Throw Back to Basics: Hazmat Placards

Hazmat placard

By Brian Zaitz

Drive up and down the road and you are almost certain to pass a vehicle with a placard or drive by a building with a placard. These identifying markers are key for us as first responders to appropriately react and mitigate hazmat incident.    

The NFPA 704 placard is a four-color placard used to identify a hazard using a 1-4 scale to identify the health risks noted in the blue; flammability noted in red; reactivity noted in yellow; and white to make denote such as no water or other special hazards. The key is to both identify the risk as well as preplan the facility.

The DOT placard is commonly found on shipments traveling across the country everyday. The DOT categorizes hazardous materials into nine hazard classes (Explosives, Gases, Flammable Liquids, Flammable Solids, Oxidizers, Poisons, Radioactive Materials, Corrosives and other Miscellaneous). These classifications are noted with a number 1-9. In addition, the placard is colored and a symbol placed to assist in the hazard identification of the hazard.

It is important to review and familiarize with the placard system; knowing the nine hazard classes and how to respond will both improve our firefighters‘ overall scene safety and efficiency for mitigation.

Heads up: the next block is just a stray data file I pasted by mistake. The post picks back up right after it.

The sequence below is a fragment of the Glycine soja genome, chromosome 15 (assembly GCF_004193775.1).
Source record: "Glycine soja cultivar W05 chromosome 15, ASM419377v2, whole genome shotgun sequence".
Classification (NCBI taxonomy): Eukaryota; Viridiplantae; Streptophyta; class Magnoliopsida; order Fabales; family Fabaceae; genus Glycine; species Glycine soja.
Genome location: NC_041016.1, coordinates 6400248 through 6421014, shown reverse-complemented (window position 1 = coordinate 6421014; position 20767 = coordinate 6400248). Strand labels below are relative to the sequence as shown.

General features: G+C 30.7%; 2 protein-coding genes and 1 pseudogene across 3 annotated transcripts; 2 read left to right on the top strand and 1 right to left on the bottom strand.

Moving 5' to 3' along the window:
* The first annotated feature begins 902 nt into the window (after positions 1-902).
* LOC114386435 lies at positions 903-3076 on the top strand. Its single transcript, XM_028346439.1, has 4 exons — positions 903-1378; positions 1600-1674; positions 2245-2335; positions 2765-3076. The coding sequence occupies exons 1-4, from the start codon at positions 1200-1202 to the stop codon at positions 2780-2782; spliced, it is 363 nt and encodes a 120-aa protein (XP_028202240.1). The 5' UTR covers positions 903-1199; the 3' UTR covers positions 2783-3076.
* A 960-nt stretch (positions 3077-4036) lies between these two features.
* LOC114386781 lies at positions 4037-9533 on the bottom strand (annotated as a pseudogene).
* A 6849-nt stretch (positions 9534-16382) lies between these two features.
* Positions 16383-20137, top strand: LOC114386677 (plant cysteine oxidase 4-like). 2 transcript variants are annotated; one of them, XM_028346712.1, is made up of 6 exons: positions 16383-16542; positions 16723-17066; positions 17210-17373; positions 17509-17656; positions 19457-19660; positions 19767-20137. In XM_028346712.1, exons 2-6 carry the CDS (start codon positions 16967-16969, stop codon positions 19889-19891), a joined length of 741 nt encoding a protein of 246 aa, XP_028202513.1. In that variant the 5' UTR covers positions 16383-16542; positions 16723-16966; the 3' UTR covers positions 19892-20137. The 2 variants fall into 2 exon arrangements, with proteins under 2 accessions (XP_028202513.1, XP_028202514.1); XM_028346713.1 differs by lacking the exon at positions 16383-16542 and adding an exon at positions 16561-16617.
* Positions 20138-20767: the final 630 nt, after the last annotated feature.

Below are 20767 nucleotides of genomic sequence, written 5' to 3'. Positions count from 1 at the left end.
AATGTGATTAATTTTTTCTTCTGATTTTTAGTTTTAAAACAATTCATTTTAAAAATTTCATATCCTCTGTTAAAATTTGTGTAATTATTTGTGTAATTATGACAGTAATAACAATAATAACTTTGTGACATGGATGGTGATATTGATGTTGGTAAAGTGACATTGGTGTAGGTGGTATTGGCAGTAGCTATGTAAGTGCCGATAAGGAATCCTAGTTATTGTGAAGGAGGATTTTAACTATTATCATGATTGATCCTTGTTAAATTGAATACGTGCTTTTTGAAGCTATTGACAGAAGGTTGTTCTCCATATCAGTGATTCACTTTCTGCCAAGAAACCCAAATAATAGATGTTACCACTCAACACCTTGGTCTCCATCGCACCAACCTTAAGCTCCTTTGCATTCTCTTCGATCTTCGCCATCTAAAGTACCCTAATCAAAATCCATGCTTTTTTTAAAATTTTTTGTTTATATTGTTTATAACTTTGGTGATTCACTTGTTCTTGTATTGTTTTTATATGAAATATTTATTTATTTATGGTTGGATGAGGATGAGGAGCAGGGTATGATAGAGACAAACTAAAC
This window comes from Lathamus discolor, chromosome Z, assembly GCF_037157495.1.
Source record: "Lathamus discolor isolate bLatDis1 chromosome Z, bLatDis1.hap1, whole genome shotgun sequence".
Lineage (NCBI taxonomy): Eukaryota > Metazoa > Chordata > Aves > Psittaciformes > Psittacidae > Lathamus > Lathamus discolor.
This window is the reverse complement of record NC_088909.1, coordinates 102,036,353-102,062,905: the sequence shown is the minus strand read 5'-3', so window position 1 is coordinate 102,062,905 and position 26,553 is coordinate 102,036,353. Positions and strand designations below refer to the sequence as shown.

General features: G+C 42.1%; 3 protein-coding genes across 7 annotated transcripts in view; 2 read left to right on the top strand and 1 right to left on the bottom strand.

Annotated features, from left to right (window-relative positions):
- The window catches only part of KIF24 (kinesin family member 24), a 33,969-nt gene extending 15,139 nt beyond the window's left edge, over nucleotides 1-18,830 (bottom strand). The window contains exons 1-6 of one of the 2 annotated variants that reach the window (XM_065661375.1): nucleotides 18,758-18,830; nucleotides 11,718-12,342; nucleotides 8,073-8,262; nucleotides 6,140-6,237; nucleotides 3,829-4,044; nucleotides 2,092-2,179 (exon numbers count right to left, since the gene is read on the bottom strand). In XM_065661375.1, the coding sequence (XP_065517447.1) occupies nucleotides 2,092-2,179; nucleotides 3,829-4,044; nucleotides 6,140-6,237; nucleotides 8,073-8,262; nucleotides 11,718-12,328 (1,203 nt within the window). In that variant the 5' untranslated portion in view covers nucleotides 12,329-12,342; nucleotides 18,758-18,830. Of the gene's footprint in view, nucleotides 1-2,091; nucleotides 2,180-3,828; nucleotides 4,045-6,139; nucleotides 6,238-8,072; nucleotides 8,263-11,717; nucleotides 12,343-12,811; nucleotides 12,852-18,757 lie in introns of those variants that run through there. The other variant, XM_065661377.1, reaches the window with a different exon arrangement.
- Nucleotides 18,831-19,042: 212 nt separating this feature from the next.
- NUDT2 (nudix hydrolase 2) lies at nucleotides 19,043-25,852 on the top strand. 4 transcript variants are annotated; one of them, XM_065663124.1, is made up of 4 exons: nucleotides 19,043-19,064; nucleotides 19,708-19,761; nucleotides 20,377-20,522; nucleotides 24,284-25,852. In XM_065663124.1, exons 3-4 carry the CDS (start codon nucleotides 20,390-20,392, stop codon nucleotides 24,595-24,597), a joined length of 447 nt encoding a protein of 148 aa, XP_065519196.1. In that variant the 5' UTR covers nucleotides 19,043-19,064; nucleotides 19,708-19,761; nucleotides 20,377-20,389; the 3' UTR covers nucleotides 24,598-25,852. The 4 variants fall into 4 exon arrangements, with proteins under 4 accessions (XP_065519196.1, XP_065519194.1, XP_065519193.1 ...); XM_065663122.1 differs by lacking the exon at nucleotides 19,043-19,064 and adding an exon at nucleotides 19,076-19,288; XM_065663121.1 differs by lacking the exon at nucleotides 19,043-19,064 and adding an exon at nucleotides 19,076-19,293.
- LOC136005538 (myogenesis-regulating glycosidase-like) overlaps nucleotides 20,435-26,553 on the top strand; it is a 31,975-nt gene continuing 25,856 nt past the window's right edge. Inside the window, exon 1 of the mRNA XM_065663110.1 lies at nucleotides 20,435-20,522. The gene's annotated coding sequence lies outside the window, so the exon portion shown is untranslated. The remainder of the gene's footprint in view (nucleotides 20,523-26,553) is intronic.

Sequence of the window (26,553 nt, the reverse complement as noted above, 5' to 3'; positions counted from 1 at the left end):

Download this training bulletin as a PDF HERE (113 KB)

Brian ZaitzBrian Zaitz is a 14-year student of the fire service, currently assigned as the captain/training officer with the Metro West (MO) Fire Protection District. Brian is an instructor with Engine House Training, LLC as well as instructor at the St. Louis County Fire Academy.  Brian holds several degrees, including an associates in paramedic technology, a bachelors in fire science management, and a masters in human resource development. Brian is currently and accredited chief training officer and student of the National Fire Academy’s Executive Fire Officer Program.

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